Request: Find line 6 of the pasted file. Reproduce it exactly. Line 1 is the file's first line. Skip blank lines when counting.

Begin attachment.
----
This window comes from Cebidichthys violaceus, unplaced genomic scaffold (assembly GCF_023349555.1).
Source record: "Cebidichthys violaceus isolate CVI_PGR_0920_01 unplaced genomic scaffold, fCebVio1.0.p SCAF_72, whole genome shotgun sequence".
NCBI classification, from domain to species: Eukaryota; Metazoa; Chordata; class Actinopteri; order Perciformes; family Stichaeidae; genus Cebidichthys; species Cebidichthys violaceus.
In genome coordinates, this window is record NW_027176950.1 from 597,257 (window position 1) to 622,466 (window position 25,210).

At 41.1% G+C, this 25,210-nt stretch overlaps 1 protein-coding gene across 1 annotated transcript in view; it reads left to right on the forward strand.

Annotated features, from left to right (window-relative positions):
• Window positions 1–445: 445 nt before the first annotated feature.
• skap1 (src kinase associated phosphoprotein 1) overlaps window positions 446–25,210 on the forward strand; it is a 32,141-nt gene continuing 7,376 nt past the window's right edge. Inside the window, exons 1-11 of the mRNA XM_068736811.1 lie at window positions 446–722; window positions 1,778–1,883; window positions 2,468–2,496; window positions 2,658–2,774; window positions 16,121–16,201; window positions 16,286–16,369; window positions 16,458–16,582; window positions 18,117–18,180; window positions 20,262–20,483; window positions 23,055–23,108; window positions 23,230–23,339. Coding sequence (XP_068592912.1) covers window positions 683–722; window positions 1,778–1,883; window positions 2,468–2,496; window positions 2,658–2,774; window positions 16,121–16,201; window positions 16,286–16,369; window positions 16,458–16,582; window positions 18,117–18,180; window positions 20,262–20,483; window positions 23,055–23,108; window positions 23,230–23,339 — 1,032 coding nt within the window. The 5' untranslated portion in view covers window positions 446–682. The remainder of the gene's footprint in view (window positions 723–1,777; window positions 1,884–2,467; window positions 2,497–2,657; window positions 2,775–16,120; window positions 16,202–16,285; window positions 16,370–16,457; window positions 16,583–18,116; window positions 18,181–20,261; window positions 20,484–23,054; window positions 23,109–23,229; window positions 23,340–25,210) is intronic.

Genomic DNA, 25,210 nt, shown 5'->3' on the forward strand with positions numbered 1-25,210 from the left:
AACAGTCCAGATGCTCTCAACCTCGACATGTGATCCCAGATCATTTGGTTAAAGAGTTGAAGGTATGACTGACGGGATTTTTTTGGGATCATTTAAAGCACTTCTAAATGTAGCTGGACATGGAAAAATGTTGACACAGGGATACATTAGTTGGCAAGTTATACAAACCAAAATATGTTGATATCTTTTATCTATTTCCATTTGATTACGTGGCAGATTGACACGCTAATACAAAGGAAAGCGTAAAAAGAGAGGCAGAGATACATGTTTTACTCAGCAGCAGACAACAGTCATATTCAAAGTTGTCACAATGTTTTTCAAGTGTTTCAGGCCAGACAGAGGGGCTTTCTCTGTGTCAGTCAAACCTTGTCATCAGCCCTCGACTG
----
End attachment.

Annotated features, from left to right (window-relative positions):